Installment apps, sometimes known as digital layaway services, are seeing a potential increase in use as the coronavirus-related e-commerce surge continues.
With millions out of work and indoors, online shopping is a go-to for the majority of shoppers. But as more people experience financial difficulties, and become in need of interest-free finances, alternative e-commerce payment methods are getting a bigger interest than ever. Companies in this space, including Klarna, Sezzle and Affirm, are sensing the shift in customer habits that’s pushing for their demand.
In March, Sweden-based Klarna reached 1.1 million monthly active app users in the U.S., with an increase in the first quarter of 2020 from 2019’s fourth quarter. Similarly, Sezzle’s latest earnings showed its active merchant growth jump 27% quarter over quarter, up to 12,715. The startup also saw a 25% increase in its active customers, surpassing 1.1 million.
The breakdown of a high price-tag that installment payments offer makes a store more attractive, said head of Klarna U.S. David Sykes, especially during economic uncertainty. He also confirmed the company has fast-tracked the launch of several retail partners since the coronavirus outbreak, including a “major retailer” debut this month, with another set to launch in six weeks. These follow other recently-launched partnerships with online clothing retailers SHEIN and Romwe.
Checkout payment options are an important factor in finalizing e-commerce sales. As the latest research report by e-commerce payment provider PPRO shows, 42% of U.S. shoppers stop the purchase if their favorite payment method isn’t available. However, 29% of those asked about considering alternative payment methods, such as Klarna, the survey shows.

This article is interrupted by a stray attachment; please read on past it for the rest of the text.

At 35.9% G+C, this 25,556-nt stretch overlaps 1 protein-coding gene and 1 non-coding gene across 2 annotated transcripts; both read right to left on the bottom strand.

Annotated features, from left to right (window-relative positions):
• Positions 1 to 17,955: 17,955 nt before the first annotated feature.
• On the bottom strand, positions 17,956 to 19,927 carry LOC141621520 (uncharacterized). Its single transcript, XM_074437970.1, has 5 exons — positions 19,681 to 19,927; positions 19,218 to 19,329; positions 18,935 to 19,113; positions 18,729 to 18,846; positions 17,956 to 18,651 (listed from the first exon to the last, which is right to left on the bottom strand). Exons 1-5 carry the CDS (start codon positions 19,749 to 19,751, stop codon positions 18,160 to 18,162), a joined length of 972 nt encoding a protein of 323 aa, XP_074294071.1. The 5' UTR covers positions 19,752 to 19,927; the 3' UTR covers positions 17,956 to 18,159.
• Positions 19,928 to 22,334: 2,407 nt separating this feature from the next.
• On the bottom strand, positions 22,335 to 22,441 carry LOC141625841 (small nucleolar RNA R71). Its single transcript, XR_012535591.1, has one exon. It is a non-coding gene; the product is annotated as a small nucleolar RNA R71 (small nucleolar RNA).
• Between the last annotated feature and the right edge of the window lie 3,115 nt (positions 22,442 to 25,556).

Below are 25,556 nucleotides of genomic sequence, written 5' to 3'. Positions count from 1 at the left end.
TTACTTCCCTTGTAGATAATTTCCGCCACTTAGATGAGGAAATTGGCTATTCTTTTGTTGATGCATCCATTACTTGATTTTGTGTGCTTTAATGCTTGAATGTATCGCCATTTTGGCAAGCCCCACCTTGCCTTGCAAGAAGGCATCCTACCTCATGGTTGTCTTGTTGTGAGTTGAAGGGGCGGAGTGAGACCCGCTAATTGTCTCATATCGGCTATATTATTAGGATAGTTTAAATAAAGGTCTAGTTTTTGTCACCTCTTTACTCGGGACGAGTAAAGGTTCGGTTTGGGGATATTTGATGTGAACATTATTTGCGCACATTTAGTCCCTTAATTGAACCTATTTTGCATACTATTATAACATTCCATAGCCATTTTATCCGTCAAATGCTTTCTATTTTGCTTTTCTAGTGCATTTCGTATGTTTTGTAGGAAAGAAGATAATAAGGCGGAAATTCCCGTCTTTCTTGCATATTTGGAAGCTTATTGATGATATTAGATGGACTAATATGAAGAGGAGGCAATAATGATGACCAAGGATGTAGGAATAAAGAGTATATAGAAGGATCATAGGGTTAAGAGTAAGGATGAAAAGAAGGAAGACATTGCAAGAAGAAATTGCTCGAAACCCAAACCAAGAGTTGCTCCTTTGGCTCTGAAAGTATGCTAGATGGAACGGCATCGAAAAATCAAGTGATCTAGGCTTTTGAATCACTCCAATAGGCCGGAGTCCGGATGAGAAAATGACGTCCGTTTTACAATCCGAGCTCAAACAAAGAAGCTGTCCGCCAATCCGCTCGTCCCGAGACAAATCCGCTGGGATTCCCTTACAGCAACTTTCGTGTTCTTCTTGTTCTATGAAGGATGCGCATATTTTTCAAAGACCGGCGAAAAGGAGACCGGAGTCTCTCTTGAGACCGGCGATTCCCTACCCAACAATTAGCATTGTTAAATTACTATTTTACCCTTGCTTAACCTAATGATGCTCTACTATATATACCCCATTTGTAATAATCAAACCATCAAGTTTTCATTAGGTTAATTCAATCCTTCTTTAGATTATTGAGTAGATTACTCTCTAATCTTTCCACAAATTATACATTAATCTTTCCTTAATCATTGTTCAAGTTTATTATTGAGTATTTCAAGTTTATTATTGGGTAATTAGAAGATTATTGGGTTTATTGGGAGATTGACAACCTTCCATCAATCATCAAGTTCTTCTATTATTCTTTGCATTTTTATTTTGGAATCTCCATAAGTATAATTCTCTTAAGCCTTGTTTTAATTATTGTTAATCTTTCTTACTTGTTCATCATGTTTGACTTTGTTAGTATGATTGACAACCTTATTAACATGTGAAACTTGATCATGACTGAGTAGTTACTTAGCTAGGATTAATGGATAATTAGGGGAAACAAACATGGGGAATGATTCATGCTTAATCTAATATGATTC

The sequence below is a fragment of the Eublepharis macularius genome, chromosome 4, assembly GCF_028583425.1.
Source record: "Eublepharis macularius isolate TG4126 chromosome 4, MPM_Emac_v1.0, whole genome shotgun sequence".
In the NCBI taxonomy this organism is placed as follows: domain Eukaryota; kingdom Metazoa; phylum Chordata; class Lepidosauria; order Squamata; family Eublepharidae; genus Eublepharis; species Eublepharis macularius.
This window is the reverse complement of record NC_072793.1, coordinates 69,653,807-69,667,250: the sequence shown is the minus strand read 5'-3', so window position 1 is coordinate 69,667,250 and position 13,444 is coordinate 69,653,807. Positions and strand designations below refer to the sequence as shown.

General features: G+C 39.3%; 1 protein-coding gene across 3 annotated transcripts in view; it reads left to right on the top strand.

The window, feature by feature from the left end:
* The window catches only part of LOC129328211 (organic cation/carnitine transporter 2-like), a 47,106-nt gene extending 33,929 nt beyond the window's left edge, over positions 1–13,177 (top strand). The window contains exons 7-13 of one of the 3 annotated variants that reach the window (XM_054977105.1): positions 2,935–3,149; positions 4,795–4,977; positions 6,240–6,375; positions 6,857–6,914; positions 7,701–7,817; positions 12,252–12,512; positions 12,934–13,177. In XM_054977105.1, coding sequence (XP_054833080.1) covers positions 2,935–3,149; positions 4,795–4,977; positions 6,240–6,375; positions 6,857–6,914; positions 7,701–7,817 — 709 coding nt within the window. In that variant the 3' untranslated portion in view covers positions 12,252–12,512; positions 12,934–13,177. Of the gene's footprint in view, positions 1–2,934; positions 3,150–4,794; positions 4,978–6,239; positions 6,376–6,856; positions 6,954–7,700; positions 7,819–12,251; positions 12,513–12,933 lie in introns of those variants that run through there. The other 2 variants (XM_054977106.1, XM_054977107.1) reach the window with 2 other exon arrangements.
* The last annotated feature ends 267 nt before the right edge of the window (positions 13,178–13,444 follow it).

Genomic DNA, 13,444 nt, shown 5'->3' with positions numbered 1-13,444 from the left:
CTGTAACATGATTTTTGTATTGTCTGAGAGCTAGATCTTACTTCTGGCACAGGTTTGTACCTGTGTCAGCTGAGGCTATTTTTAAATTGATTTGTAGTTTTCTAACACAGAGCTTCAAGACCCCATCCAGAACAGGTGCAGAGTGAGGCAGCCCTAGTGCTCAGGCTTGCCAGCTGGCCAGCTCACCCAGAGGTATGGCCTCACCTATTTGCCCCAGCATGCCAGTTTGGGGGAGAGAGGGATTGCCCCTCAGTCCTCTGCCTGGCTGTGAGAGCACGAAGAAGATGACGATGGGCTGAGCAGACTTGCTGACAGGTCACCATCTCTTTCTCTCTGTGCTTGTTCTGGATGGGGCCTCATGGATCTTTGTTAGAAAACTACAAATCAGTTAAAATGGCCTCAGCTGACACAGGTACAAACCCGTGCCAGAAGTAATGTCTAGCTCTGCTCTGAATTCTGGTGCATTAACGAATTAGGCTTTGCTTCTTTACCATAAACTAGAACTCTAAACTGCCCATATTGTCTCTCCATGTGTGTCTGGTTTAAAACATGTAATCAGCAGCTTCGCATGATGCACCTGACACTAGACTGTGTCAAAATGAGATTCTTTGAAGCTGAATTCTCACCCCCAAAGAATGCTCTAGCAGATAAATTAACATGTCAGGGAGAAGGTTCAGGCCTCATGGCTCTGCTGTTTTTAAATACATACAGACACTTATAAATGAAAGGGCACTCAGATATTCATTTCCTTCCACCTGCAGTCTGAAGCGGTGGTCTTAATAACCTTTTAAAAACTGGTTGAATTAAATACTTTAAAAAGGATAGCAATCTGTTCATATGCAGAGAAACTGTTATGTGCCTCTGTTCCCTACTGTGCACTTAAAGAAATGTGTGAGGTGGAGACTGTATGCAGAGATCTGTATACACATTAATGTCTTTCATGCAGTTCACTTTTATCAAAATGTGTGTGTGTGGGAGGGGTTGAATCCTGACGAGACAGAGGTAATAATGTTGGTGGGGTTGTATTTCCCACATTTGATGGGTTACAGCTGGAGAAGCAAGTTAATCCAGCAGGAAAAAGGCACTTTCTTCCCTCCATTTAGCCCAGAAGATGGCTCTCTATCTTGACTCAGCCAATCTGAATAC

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Paul Paradis, chief revenue officer at installment pay service Sezzle, noted that American shoppers, in comparison with those in regions like Australia and South America, have been slower to adopt later-pay apps. However, he believed that trend will gradually shift in the payment option’s favor, especially as credit card issuers tighten limits during the downturn.
These installation payment programs mainly focus on e-commerce checkout. Given that, they’re seeing increased exposure, as many shoppers have turned to online shopping at this time. For example, Klarna began seeing a lift in interest during the first coronavirus-related economic impact out of China, in which physical retail sales were declining. Now the service, which has seven million users in the U.S. out of 85 million worldwide, is seeing a similar pattern globally, said Sykes.
“The truth is we’re pretty consistent” with the amount of sales being done, said Sykes. However, he said that retailers are “thinking about us” more now, who pointed to ASOS’ extended Klarna partnership for the increase of sales by 50% in the past two weeks.
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While spending on consumer electronics, along with travel and live events ticketing sales has been down, this week Klarna said users increased their share of spending on quarantine-related categories, such as leisure, sport and hobby. Sykes also noted considerable climbs in certain categories like children’s products, which are up by 83%.
Similarly, Sezzle has seen an increase in shoppers using the app for coronavirus-related “essentials” like groceries, food as opposed to impulse purchases, unlike the impulse buys it’s typically used for.
Paradis said that “it’s still early” in the downturn’s phase to assess long term use, “but so far demand is high.” He went on to confirm the company has seen “record merchant applications” in the past month, with businesses having to go online and looking for flexible payment options. Paradis also cited the top appeal of Sezzle for small brands being the ability to easily integrate it with most merchants platforms, such as Shopify and Magento.
“Reverse layaway,” as Paradis referred to the category, is mainly about repackaging familiar dynamics, like installment payments offered by home shopping networks, for new users.
“Once shoppers see how easy it is to use, they’ll get on board,” Paradis concluded.